15 July 2016 – First half of Spanish survey coming to an end
By Begoña Santos, Cruise Co-ordinator
The last couple of days have been a challenge but the first half of the Spanish cruise aboard R/V Ángeles Alvariño will be successfully completed today.
On Wednesday we were lucky and managed to work but yesterday was another story. We had to stop when sea conditions reached Beaufort 6 and the wind then increased further so the rest of the penultimate transect line could only be surveyed acoustically by the hydrophone.
Strong winds continued for the whole day so we transited to the end of the final transect by the coast and are surveying it this morning, with the plan to go back and survey as much of the previous transect as possible before we have to head back to Vigo this evening for the mid-cruise break .
If you are getting confused with our route I am not surprised, imagine our captain and crew! But they are doing everything in their power to make sure we complete as much as possible of the tracks and we cannot really wish for a better ship or team.
13 July 2016 – Spanish ship survey combating the elements west of Galicia
By Begoña Santos, Cruise Co-ordinator
It is Tuesday night (12 July) and so far the work has gone according to plan in the block west of Galicia; one transect line completed per day with some time at night spent going back on our tracks surveying with the echosounder. However, as forecast at the end of last week, strong winds arrived this afternoon and we were forced to stop surveying when conditions deteriorated (although we managed to see a mother fin whale and its calf in Beaufort 5 and a school of striped dolphins was kind enough to come close and be photographed).
Tonight we travel north so that tomorrow we can try to survey the next transect line heading southwards, using the boat as a buffer from the strong northerly winds. And then we plan to head north again tomorrow night so we can survey the next transect also from north to south. Just thinking about so many comings and goings I am getting a bit seasick(!) but we hope this will work so we can complete the last three transect lines of the first half of the survey.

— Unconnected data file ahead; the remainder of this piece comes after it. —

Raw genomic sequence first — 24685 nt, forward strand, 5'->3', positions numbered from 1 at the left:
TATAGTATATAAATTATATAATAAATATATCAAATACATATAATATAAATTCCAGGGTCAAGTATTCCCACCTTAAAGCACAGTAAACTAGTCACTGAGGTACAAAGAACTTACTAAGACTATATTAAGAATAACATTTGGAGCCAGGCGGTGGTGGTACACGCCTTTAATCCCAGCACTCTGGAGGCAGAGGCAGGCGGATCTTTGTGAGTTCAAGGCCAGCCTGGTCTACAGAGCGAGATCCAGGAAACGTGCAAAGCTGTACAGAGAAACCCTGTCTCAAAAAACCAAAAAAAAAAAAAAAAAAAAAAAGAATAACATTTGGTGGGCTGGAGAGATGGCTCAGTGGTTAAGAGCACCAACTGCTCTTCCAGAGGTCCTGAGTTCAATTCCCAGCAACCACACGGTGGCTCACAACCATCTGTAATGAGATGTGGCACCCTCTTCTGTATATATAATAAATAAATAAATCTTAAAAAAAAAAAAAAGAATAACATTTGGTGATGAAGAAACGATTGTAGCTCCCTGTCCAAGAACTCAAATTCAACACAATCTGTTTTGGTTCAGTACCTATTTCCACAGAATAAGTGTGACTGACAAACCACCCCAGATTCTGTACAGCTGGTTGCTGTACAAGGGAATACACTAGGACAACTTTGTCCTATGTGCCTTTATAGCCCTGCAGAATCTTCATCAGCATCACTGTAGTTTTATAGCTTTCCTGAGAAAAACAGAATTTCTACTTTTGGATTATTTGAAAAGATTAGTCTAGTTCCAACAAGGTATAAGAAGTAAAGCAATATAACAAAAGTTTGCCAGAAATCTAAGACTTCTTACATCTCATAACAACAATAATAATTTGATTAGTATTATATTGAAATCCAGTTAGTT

The midsurvey stop will be Vigo on Saturday morning to load the replacement hydrophone, luckily the one onboard has worked well so far and we have not needed the replacement, but better to be safe than sorry!
We have seen some amazing things these last few days: a fin whale breaching; a Ziphius spp. doing a somersault; a Cuvier´s beaked whale that came so close to the ship we almost didn’t see it (I didn’t, which has now become a running joke); and another fin whale that decided to investigate us and crossed our path right in front of the bow – a close call.
I was asked by a journalist just before setting off why we were doing this study and my reply was along the lines of how important abundance estimates are for sound management to ensure successful conservation. But somebody had already put it in much better words than me:
“In the end we will conserve only what we love; we will love only what we understand; and we will understand only what we are taught.” (Baba Dioum, 1968).
11 July 2016 – Aerial Team III hard at work in Scotland
by Steve Geelhoed, Aerial Team III leader
The sun shines over northern Scotland. We, however, are in our hotel in Inverness, off-effort and validating data from the last three days of surveying. The wind is currently too strong to survey but the last few days the weather has been suitable enough to survey. It has been a logistical jigsaw puzzle to efficiently juggle the moving windows of good weather, the opening hours of the airfields and the lack of military activity in shooting ranges we had to fly through but we managed to fly transects in the blocks around Shetland, Orkney and north of the Outer Hebrides. In three days we visited and refuelled at Sumburgh (Shetland), twice at Stornoway (Outer Hebrides) and three times at Kirkwall (Orkney) before going back to Inverness.
Sightings have been unevenly distributed, with some apparently high density areas and some stretches of cetacean desert. The most numerous species seen were harbour porpoise, white-beaked dolphin and minke whale. Highlights included a huge basking shark and mixed groups of white-beaked dolphins and pilot whales, accompanied by gannets and other seabirds.
Off effort, some new species performed well for our team: a breaching humpback, a surfacing bottlenose whale, a fin whale right under the plane and two killer whales near the coast shortly before landing in Kirkwall. Although not strictly following protocol, we did an extra circle to have a better look at these animals. Great for team spirit.